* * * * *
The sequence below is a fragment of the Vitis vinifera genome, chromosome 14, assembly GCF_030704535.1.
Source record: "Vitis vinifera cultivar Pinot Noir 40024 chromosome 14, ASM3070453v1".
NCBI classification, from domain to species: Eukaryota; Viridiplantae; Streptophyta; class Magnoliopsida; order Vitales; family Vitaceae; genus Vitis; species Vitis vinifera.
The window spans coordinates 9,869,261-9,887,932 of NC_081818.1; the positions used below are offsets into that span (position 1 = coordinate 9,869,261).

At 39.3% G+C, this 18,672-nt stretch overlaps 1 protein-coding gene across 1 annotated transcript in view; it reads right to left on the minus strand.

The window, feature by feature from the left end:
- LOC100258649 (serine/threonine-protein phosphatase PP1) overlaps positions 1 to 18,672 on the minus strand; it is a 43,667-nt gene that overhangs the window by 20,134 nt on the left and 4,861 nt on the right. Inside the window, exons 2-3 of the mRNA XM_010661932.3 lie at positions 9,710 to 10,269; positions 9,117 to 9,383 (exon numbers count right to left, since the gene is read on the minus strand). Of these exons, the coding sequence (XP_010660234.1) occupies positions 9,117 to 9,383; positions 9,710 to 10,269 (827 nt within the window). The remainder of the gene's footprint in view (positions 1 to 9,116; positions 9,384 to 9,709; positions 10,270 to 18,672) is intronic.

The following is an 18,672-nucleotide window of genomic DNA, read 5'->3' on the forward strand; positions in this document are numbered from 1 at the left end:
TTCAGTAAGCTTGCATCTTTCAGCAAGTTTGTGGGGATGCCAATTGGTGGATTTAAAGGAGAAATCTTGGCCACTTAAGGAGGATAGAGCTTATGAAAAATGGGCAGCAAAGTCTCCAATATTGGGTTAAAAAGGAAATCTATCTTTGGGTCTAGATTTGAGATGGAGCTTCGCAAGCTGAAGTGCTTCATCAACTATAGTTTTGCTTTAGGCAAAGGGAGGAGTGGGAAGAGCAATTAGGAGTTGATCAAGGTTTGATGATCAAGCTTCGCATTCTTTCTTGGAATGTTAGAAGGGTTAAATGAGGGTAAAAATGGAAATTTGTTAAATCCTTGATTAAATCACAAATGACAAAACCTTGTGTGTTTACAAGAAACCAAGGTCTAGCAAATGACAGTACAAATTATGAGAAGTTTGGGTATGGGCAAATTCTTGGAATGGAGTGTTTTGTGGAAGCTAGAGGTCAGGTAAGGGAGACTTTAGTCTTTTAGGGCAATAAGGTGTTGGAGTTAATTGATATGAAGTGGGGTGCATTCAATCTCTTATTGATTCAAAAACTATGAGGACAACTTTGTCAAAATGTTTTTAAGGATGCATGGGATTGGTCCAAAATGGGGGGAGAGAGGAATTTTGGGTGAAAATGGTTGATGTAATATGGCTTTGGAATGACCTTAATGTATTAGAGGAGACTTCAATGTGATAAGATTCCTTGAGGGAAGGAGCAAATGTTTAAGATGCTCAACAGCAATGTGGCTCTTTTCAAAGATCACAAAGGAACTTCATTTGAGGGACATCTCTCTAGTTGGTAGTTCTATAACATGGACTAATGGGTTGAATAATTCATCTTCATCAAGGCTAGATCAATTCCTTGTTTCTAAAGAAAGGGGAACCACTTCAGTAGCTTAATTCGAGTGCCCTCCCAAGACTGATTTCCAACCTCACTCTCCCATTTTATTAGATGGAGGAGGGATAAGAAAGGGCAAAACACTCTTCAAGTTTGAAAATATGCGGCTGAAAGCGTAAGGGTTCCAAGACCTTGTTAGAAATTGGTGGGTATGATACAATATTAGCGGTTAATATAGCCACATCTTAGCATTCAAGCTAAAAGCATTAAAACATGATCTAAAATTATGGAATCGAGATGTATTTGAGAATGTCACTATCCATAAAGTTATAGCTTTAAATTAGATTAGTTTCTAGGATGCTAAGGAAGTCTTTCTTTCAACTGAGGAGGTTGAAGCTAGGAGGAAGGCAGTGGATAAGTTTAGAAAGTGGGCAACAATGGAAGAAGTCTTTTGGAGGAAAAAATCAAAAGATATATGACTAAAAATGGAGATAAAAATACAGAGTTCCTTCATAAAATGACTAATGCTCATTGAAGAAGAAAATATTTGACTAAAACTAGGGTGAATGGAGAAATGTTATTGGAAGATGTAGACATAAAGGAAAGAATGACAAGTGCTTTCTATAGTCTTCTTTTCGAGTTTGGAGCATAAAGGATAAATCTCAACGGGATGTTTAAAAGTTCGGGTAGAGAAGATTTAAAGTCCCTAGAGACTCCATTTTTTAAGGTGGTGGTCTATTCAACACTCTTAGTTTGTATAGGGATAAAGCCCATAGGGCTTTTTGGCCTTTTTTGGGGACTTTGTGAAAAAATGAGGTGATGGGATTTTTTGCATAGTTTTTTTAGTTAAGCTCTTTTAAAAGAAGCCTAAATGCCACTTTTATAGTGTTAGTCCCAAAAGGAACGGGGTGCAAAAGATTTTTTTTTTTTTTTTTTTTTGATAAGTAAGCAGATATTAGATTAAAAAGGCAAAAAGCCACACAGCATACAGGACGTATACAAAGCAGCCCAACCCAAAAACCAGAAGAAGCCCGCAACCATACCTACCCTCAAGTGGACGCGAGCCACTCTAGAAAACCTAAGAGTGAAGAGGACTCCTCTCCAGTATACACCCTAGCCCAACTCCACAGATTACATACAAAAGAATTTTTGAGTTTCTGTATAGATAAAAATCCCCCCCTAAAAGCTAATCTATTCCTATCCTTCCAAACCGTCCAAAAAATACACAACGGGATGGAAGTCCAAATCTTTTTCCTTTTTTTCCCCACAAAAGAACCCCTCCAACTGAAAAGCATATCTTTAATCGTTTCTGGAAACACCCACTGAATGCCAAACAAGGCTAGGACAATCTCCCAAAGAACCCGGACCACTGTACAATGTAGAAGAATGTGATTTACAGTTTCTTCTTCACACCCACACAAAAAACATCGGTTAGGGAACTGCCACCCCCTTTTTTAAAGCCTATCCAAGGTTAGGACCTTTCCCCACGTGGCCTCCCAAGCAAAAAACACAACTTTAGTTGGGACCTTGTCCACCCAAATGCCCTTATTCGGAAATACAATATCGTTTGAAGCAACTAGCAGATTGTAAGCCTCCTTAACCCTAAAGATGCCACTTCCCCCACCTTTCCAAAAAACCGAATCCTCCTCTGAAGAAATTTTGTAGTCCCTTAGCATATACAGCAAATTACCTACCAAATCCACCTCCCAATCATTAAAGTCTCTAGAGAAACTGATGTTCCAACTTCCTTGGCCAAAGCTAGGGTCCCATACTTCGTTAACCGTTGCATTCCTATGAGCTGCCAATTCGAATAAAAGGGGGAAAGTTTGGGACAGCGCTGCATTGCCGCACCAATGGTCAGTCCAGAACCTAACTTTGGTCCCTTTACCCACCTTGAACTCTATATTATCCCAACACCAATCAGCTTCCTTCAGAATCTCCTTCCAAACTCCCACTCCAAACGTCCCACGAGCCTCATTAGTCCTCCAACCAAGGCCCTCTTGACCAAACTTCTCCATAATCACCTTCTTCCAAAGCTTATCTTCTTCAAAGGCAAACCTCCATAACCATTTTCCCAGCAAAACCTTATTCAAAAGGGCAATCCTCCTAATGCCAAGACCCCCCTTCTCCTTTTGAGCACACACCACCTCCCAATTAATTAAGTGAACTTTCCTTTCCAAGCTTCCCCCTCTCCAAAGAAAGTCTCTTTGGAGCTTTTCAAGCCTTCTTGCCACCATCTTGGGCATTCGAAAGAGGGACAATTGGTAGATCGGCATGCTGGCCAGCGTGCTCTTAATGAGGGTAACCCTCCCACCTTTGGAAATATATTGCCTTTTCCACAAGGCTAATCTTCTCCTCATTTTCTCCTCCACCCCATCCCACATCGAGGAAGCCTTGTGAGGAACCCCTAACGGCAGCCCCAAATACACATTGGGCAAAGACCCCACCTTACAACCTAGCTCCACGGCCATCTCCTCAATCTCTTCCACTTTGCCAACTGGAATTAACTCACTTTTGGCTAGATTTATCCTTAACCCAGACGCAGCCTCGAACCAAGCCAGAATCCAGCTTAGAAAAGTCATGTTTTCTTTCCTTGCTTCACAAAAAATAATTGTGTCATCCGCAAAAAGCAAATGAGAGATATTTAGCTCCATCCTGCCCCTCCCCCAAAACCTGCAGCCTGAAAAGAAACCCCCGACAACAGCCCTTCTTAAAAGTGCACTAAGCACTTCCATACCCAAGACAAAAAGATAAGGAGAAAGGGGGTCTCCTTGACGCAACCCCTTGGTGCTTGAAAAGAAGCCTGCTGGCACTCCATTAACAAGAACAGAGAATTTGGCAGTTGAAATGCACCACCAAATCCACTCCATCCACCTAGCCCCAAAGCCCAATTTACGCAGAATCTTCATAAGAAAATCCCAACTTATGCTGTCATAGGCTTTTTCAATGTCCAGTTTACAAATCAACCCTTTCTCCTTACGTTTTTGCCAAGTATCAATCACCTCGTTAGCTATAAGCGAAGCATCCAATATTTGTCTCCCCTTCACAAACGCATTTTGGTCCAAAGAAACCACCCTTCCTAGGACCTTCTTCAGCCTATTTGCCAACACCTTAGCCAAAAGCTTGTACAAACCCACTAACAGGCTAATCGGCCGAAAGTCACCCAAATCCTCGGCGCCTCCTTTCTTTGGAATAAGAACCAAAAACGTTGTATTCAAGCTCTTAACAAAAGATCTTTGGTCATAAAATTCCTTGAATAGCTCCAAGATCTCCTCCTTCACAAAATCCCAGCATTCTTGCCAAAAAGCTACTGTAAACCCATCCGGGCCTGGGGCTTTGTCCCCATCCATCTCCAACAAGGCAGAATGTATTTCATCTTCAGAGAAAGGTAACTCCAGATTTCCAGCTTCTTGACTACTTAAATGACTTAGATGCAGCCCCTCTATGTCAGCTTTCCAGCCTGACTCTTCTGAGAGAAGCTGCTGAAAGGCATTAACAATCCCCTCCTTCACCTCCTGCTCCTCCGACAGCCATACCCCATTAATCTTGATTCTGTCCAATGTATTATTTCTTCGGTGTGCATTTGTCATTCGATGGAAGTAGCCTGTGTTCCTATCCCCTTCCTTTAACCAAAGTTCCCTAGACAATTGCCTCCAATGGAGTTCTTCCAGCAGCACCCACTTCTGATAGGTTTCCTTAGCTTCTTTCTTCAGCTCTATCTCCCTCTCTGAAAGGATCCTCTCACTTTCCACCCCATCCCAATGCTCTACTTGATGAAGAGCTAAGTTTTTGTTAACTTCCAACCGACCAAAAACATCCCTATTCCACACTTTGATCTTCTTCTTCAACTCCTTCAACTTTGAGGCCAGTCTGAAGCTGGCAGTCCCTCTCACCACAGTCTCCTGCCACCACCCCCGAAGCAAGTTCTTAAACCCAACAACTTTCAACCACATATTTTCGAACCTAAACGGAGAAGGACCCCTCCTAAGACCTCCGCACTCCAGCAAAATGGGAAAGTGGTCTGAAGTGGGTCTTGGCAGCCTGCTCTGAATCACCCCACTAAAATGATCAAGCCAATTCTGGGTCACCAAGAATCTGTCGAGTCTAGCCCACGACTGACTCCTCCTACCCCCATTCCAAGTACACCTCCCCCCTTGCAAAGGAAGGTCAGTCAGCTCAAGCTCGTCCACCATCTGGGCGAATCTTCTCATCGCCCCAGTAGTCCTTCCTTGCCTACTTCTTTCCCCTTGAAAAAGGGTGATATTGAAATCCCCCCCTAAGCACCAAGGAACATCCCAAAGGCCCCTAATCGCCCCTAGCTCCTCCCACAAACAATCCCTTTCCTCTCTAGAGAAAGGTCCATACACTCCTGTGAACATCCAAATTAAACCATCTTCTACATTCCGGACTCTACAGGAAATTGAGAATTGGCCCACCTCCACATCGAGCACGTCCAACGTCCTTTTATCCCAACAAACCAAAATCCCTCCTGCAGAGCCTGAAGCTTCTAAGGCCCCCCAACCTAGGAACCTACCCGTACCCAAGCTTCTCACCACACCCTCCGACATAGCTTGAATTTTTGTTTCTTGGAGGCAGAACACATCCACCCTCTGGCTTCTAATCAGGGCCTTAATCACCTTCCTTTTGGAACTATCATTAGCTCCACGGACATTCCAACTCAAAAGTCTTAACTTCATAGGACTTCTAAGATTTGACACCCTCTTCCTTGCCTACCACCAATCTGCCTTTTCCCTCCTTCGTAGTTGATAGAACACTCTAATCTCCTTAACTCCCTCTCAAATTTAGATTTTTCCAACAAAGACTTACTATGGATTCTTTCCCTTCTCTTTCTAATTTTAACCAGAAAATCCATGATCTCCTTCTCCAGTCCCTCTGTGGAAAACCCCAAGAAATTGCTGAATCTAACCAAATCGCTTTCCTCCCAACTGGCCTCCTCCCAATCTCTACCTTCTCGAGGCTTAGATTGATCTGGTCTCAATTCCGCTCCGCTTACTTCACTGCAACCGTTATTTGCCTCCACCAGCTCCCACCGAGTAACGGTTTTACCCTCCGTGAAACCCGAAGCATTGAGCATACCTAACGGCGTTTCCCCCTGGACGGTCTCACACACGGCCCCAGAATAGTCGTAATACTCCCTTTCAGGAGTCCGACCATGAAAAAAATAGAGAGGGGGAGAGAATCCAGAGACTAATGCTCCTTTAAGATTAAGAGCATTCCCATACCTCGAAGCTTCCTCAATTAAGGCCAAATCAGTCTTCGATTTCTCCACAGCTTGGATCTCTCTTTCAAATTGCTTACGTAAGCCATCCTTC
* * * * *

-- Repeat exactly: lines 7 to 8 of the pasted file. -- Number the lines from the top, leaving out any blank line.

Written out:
- LOC100258649 (serine/threonine-protein phosphatase PP1) overlaps positions 1 to 18,672 on the minus strand; it is a 43,667-nt gene that overhangs the window by 20,134 nt on the left and 4,861 nt on the right. Inside the window, exons 2-3 of the mRNA XM_010661932.3 lie at positions 9,710 to 10,269; positions 9,117 to 9,383 (exon numbers count right to left, since the gene is read on the minus strand). Of these exons, the coding sequence (XP_010660234.1) occupies positions 9,117 to 9,383; positions 9,710 to 10,269 (827 nt within the window). The remainder of the gene's footprint in view (positions 1 to 9,116; positions 9,384 to 9,709; positions 10,270 to 18,672) is intronic.

The following is an 18,672-nucleotide window of genomic DNA, read 5'->3' on the forward strand; positions in this document are numbered from 1 at the left end: